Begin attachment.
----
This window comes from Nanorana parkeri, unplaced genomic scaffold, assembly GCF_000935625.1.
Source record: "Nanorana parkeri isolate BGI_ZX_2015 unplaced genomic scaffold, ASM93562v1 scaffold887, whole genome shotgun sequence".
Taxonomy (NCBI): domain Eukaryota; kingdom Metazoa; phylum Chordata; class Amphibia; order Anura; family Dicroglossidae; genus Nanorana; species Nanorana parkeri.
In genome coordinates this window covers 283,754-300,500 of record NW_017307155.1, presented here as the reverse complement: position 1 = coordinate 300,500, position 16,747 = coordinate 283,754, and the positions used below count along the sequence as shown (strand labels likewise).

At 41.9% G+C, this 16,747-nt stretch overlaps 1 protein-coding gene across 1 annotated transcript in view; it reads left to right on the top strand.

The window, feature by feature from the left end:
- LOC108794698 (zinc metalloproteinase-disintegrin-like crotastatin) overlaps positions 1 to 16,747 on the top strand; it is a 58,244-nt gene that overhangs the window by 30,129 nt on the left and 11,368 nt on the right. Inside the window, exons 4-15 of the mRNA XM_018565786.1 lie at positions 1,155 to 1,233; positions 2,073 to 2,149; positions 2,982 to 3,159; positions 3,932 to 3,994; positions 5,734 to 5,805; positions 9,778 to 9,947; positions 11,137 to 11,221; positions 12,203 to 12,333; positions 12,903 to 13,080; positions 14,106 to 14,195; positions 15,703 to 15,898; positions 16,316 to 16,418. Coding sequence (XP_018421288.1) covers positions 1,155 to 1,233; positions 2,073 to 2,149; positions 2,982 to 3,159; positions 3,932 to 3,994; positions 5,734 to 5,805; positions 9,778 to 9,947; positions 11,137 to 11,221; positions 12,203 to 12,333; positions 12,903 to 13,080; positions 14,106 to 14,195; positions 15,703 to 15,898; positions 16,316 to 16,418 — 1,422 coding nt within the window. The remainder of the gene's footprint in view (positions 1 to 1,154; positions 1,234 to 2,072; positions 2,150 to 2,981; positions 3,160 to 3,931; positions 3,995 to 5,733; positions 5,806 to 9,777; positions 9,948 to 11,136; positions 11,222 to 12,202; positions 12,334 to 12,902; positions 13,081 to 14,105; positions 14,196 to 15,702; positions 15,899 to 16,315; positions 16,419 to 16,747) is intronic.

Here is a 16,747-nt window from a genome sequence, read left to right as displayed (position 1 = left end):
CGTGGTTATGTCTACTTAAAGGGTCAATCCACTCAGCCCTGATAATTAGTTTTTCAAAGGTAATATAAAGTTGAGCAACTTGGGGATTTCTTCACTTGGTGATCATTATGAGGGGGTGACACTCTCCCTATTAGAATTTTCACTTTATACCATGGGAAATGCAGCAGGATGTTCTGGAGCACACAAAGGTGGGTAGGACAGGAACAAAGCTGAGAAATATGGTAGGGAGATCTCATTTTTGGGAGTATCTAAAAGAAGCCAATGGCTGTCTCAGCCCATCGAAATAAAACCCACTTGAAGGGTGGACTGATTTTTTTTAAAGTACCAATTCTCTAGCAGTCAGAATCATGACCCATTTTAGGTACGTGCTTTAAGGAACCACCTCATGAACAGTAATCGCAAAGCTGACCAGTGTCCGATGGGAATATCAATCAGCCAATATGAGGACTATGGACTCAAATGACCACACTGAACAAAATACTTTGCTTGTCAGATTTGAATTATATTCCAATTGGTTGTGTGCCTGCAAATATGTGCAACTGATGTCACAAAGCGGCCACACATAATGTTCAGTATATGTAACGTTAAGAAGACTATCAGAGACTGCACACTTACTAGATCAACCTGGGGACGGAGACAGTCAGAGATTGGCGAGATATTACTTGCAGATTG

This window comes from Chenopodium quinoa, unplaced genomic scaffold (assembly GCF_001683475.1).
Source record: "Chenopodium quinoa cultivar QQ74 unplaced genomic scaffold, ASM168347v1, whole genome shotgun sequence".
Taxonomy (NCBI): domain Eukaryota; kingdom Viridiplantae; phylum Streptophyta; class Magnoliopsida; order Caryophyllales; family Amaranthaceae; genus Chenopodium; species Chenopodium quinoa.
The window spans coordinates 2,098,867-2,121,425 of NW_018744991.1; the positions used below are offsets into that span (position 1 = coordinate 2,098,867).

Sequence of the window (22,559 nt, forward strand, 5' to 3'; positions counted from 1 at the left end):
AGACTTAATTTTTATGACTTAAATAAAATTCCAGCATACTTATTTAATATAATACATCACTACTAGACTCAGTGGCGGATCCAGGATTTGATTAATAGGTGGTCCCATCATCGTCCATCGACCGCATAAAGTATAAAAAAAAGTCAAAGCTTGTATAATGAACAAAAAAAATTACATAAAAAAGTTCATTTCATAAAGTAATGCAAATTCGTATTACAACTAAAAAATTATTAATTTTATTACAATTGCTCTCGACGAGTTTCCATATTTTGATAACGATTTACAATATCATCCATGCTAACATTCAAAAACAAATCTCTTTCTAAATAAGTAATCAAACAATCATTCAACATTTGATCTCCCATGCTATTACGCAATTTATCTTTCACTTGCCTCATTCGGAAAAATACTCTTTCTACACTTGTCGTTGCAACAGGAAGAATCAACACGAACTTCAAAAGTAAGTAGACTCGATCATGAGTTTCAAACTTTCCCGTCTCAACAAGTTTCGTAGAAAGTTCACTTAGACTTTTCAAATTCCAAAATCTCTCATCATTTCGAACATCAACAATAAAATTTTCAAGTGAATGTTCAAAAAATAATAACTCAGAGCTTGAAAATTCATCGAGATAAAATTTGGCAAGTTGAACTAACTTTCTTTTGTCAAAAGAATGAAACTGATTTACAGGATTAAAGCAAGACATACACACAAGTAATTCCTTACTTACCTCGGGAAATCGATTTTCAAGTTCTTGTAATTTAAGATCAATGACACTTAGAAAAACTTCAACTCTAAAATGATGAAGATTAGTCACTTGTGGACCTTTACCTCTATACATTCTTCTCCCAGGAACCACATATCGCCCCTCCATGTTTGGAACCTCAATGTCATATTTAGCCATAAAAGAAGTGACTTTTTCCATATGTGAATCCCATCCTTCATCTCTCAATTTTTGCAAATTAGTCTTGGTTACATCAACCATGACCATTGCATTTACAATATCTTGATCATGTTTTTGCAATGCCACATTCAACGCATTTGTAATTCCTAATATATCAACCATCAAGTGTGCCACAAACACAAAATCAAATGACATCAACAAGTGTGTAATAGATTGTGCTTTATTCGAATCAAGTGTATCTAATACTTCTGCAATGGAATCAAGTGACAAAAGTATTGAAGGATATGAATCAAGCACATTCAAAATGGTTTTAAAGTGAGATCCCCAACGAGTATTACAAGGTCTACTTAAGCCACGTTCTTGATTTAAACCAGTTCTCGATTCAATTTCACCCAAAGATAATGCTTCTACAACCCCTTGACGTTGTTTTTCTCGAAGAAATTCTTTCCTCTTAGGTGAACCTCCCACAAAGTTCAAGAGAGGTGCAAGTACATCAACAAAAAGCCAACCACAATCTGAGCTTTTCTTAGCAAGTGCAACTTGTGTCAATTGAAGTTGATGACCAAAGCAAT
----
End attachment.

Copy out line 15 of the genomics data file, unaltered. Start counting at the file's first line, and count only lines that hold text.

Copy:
AGACTTAATTTTTATGACTTAAATAAAATTCCAGCATACTTATTTAATATAATACATCACTACTAGACTCAGTGGCGGATCCAGGATTTGATTAATAGGTGGTCCCATCATCGTCCATCGACCGCATAAAGTATAAAAAAAAGTCAAAGCTTGTATAATGAACAAAAAAAATTACATAAAAAAGTTCATTTCATAAAGTAATGCAAATTCGTATTACAACTAAAAAATTATTAATTTTATTACAATTGCTCTCGACGAGTTTCCATATTTTGATAACGATTTACAATATCATCCATGCTAACATTCAAAAACAAATCTCTTTCTAAATAAGTAATCAAACAATCATTCAACATTTGATCTCCCATGCTATTACGCAATTTATCTTTCACTTGCCTCATTCGGAAAAATACTCTTTCTACACTTGTCGTTGCAACAGGAAGAATCAACACGAACTTCAAAAGTAAGTAGACTCGATCATGAGTTTCAAACTTTCCCGTCTCAACAAGTTTCGTAGAAAGTTCACTTAGACTTTTCAAATTCCAAAATCTCTCATCATTTCGAACATCAACAATAAAATTTTCAAGTGAATGTTCAAAAAATAATAACTCAGAGCTTGAAAATTCATCGAGATAAAATTTGGCAAGTTGAACTAACTTTCTTTTGTCAAAAGAATGAAACTGATTTACAGGATTAAAGCAAGACATACACACAAGTAATTCCTTACTTACCTCGGGAAATCGATTTTCAAGTTCTTGTAATTTAAGATCAATGACACTTAGAAAAACTTCAACTCTAAAATGATGAAGATTAGTCACTTGTGGACCTTTACCTCTATACATTCTTCTCCCAGGAACCACATATCGCCCCTCCATGTTTGGAACCTCAATGTCATATTTAGCCATAAAAGAAGTGACTTTTTCCATATGTGAATCCCATCCTTCATCTCTCAATTTTTGCAAATTAGTCTTGGTTACATCAACCATGACCATTGCATTTACAATATCTTGATCATGTTTTTGCAATGCCACATTCAACGCATTTGTAATTCCTAATATATCAACCATCAAGTGTGCCACAAACACAAAATCAAATGACATCAACAAGTGTGTAATAGATTGTGCTTTATTCGAATCAAGTGTATCTAATACTTCTGCAATGGAATCAAGTGACAAAAGTATTGAAGGATATGAATCAAGCACATTCAAAATGGTTTTAAAGTGAGATCCCCAACGAGTATTACAAGGTCTACTTAAGCCACGTTCTTGATTTAAACCAGTTCTCGATTCAATTTCACCCAAAGATAATGCTTCTACAACCCCTTGACGTTGTTTTTCTCGAAGAAATTCTTTCCTCTTAGGTGAACCTCCCACAAAGTTCAAGAGAGGTGCAAGTACATCAACAAAAAGCCAACCACAATCTGAGCTTTTCTTAGCAAGTGCAACTTGTGTCAATTGAAGTTGATGACCAAAGCAAT